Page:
U.S. consumer spending barely rose in February amid delays in the payment of income tax refunds, but the biggest annual increase in inflation in nearly five years supported expectations of further interest rate hikes this year.
The Commerce Department said on Friday consumer spending, which accounts for more than two-thirds of U.S. economic activity, edged up 0.1 percent. That was the smallest gain since August and followed an unrevised 0.2 percent rise in January.
Economists had expected a 0.2 percent increase.
The government delayed the issuing of tax refunds this year as part of efforts to combat fraud. Spending last month was held back by a 0.1 percent dip in purchases of big-ticket items like automobiles. While unseasonably warm weather reduced households' heating bills, it restricted spending last month.
Weak consumer spending suggested that economic growth slowed further in the first quarter. Gross domestic product increased at a 2.1 percent annualized rate in the fourth quarter, stepping down from the July-September quarter's brisk 3.5 percent pace.
Despite signs of moderate growth, the Federal Reserve is expected to raise interest rates at least twice more this year.
The U.S. central bank raised its benchmark overnight interest rates by a quarter of a percentage point this month.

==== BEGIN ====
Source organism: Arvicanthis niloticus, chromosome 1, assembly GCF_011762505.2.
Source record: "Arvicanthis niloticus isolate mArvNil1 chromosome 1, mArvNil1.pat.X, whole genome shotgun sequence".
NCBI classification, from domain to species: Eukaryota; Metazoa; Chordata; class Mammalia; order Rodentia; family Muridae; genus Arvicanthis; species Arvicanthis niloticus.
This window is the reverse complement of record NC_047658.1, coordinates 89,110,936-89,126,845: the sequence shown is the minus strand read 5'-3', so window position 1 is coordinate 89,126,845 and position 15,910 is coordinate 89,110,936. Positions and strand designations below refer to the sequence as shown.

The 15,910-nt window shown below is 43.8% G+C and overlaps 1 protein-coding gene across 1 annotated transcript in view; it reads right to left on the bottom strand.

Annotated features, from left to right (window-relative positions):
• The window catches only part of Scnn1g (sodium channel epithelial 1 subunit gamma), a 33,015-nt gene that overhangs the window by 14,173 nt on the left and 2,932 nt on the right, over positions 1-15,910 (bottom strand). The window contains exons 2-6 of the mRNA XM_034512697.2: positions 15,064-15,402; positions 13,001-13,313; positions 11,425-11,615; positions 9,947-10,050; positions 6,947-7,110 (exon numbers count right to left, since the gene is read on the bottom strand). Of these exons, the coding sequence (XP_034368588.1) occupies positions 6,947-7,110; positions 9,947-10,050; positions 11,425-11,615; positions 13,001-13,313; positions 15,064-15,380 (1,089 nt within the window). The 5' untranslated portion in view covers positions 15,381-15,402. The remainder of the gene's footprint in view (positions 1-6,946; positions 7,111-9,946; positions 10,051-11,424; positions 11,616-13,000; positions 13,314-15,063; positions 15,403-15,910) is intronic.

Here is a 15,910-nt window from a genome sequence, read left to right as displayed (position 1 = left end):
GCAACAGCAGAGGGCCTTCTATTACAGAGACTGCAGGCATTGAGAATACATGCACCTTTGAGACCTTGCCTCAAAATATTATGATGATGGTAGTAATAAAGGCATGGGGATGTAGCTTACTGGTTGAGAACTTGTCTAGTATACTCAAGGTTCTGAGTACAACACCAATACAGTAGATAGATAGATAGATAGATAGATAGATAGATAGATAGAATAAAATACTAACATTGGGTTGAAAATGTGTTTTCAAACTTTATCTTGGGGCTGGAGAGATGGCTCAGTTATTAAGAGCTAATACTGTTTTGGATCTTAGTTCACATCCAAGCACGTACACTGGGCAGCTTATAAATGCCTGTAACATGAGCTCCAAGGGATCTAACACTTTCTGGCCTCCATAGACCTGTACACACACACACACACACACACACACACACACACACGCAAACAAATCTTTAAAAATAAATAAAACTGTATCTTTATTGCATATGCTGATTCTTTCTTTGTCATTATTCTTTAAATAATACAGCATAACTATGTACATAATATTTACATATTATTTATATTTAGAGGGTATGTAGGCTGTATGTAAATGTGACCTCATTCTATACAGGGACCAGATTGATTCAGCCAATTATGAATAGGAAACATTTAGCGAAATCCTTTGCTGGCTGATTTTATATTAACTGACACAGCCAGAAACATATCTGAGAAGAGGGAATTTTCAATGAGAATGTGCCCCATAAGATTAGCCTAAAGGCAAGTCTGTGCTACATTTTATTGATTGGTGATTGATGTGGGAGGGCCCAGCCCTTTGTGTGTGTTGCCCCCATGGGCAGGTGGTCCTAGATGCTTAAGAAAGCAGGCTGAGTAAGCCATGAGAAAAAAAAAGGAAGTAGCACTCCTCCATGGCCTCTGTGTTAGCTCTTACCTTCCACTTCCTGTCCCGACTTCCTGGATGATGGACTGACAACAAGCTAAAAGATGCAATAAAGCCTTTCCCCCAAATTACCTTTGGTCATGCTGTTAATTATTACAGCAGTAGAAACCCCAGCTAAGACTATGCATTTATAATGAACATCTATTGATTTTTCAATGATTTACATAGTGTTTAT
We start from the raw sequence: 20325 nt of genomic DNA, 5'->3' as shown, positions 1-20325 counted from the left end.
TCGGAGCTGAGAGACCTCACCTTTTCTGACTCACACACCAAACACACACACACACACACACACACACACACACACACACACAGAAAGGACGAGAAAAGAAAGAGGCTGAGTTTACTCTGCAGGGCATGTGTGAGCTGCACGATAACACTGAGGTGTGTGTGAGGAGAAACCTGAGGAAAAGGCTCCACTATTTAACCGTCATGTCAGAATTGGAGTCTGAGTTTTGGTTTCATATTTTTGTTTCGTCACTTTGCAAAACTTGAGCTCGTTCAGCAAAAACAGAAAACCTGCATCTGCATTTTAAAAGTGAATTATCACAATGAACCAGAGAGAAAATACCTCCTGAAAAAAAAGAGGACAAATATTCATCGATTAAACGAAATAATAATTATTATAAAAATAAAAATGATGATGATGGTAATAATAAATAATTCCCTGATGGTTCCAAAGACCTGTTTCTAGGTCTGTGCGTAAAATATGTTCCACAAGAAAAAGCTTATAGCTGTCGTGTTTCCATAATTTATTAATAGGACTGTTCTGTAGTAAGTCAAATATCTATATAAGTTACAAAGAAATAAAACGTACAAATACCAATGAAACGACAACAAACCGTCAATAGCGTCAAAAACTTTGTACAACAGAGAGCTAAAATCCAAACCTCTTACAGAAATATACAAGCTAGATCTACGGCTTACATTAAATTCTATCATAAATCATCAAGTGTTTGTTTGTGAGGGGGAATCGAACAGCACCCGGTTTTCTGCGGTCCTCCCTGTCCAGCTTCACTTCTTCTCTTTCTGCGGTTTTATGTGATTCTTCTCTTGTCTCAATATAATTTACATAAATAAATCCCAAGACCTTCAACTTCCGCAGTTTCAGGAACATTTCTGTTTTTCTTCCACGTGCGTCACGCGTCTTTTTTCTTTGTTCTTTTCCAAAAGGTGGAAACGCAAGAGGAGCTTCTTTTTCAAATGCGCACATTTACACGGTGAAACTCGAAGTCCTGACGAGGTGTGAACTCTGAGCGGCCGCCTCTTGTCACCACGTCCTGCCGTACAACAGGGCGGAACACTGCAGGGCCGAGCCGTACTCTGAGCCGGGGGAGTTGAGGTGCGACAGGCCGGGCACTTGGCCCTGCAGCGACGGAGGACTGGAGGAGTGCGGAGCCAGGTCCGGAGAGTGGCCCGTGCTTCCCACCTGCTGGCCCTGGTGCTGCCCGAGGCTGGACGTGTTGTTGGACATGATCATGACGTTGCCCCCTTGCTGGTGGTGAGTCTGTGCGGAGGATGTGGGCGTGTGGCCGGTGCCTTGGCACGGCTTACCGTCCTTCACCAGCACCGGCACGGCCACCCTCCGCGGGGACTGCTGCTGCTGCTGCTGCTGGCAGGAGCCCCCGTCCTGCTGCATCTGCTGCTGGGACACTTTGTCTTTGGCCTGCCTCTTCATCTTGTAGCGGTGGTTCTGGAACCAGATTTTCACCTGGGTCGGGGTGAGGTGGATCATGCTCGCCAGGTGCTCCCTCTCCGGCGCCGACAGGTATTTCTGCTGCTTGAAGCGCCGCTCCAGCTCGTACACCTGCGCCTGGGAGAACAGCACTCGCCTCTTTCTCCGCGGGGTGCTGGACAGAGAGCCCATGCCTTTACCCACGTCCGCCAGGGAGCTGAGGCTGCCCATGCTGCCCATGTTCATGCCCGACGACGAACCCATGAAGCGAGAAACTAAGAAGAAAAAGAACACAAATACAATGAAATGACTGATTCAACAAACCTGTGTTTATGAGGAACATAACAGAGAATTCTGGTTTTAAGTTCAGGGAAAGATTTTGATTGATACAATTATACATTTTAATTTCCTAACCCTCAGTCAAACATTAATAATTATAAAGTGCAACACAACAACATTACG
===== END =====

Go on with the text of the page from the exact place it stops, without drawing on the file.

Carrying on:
With consumer confidence at 16-year highs and labor market tightness pushing up wage growth, the moderation in spending is likely to be temporary. Even with economic growth slowing at the start of the year, inflation is rising.
The personal consumption expenditures (PCE) price index gained 0.1 percent last month after jumping 0.4 percent in January. That lifted the year-on-year rate of increase in the PCE price index to 2.1 percent.
That was the biggest year-on-year gain since April 2012 and followed a 1.9 percent rise in January.
Excluding food and energy, the so-called core PCE price index increased 0.2 percent last month after rising 0.3 percent in January. In the 12 months through February, the core PCE price index increased 1.8 percent after a similar gain in January.
The core PCE is the Federal Reserve's preferred inflation measure and is running below its 2 percent target.
Rising price pressures are also eating into consumer spending. When adjusted for inflation, consumer spending fell 0.1 percent in February after declining 0.2 percent in January.
That suggests a sharp moderation in the pace of consumer spending after a robust 3.5 percent growth pace in the fourth quarter.
Personal income rose 0.4 percent last month after advancing 0.5 percent in January. Income at the disposal of households after accounting for inflation increased 0.2 percent. Savings rose to a five-month high of $808.0 billion from $770.9 billion in January.